Kandy, Sri Lanka: Highland jewel in an enchanted isle

by Jeff Kingston

The war is over, peace-building is under way, and Sri Lanka is one of the most enchanting islands you could ever imagine.

There are very few destinations in the world that offer so much in such close proximity. The ancient temples, Buddhist statues and ruins are magnificent; the beaches are superb; the people are probably the most hospitable on earth; and the food is to die for.

On top of that, you get a lot of bang for your buck, or yen as that may be.

A private car with driver — don’t even think about driving yourself — is very reasonable, while excellent hotels offer great bargains. And don’t forget the delightful massages you deserve after a day traipsing about.

In truth, a languorous fortnight appeals, but for those looking for a bit of spiritual rejuvenation on a tad tighter schedule, a short visit to Kandy is in order.

Less than a 3-hour drive up into the verdant hills from the airport outside the capital, Colombo, Kandy is a good base for forays into the so-called Cultural Triangle, where the clifftop fortress and gardens of Sigiriya (5th century), the 12-meter standing Buddha at Aukana (10th century) and the reclining Buddha at Polonnaruwa (10th century) are some of the exquisite highlights of any tour. But if you enjoy visiting sacred sites, there is even more to explore. For example, only 16 km from Kandy there are three 14th-century temples — Gadaladeniya, Lanakatilaka Viharaya and Embekke — all worth a detour for their incredible murals and carvings.

Notwithstanding all these arcane delights, one of the highlights of any visit to Kandy is the elephant orphanage at nearby Pinnawela. There is nothing quite like watching around 80 of these massive beasts march through the town’s streets with mahouts steering them to the river where they bathe and frolic.

These are big animals — and sometimes, it seems, an individual will take it into its giant head to break ranks and trash a few roadside shacks — but put them in the river and they are like kids, splashing about, using their trunks to gleefully trumpet and spray each other while having a sociable soak.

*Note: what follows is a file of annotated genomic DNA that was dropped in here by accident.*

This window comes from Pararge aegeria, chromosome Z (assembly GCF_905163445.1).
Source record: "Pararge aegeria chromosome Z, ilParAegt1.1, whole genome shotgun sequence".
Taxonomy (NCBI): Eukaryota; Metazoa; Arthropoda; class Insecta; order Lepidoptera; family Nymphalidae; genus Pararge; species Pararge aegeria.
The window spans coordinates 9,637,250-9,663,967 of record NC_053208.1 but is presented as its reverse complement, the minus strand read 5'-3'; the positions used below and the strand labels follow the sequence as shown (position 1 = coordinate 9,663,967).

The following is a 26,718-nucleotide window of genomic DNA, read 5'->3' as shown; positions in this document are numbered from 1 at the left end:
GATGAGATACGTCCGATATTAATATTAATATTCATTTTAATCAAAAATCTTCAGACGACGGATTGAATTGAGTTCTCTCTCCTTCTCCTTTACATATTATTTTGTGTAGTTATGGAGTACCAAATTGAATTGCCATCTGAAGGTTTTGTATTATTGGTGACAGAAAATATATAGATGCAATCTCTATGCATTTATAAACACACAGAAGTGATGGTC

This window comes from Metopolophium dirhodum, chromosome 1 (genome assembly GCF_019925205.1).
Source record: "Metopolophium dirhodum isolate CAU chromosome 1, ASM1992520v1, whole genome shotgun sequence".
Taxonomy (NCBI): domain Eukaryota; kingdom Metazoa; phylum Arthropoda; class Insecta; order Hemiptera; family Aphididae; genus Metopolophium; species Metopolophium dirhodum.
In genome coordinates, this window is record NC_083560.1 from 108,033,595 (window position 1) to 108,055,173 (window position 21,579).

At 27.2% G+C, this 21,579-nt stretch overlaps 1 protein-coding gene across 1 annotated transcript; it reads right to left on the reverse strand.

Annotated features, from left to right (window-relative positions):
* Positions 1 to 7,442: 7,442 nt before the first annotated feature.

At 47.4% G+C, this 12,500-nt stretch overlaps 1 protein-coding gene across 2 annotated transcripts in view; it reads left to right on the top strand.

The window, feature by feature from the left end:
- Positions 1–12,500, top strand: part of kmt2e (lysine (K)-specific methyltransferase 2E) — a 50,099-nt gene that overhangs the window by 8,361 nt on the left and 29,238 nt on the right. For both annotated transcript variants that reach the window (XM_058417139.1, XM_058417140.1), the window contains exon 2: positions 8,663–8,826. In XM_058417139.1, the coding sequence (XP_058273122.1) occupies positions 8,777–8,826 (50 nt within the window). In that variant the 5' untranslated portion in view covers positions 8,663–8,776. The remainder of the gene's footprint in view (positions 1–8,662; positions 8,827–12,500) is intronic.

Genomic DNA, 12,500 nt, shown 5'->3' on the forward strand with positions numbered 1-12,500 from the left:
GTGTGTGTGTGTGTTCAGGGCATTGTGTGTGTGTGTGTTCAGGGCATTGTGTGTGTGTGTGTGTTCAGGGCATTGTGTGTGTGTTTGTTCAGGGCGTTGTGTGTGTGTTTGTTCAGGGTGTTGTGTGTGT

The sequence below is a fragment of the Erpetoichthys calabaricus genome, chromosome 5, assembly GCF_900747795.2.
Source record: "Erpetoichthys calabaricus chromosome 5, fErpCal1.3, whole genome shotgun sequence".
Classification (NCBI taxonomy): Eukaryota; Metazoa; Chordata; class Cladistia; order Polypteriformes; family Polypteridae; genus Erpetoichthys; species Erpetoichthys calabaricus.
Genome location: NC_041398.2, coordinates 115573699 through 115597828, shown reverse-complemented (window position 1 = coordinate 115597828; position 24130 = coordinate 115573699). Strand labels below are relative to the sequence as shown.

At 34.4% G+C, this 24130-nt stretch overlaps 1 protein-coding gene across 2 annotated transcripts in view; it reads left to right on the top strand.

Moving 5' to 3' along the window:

While I was there, I saw two young bulls engage in some good-natured wrestling, with one wrapping his trunk around the other’s tail and managing to toss him down in a throw that brought sumo to mind. If you are used to seeing forlorn zoo elephants, you owe it to yourself to see them in a herd where their captivating antics and characters are on full display.

Kandy has considerable charms. The Temple of the Tooth is a World Heritage sight that has been around for a few centuries, and also razed several times. The present complex, largely built in the early 19th century, is opulent and aesthetically pleasing despite an extensive renovation to repair damage caused by a suicide bomber in 1998. This helps explain the two body searches that are included in the price of admission.

The temple supposedly contains one of the Buddha’s teeth, but don’t get your hopes up of taking a peek. Every morning and afternoon large numbers of pilgrims crowd around the various sacred shrines, an impressive display of prayer and veneration by the devout. Exiting, it’s a short walk to the lake at the center of town for a pleasant stroll. Better yet, visit the Peredeniya Botanical Gardens, a carefully manicured cornucopia of the island’s flora and fauna. Be careful not to walk beneath the trees where the bats roost — unless you don’t mind a sprinkling of guano.

For lodging, Helga’s Folly oozes character and is a memorable choice, with nice views over the city in close proximity to the sights.

Then, only 40 minutes from Kandy, is a rustic paradise called Samadhi Nature Resort. It is not a good base for exploring Kandy or the Cultural Triangle, and is definitely not everyone’s cup of finest Ceylon tea. Guests looking for the usual hotel amenities, service and facilities will not be happy here, but it is a wonderfully tranquil site surrounded by stunning natural beauty. The buildings are made of local materials in traditional style. A few minutes’ walk away there is a lovely waterfall and natural pool of clear spring water for swimming and lounging where one can enjoy Robinson Crusoe fantasies.

The owner, Waruna, is an antique connoisseur and as charming a host as you could ever meet, while his Japanese wife is a former yoga instructor and now busy mom. Communal eating, friendly dogs and a sprawling verandah lit by vintage oil lamps make for convivial evenings.

It is possible to arrange meditation and yoga classes for all levels, including rank beginners like me. Following our third session, with no signs of improvement in my postures, the yogi charitably commented that my long and resonant “om” was very good — sort of like telling a flailing tennis player that he laces up his sneakers quite nicely.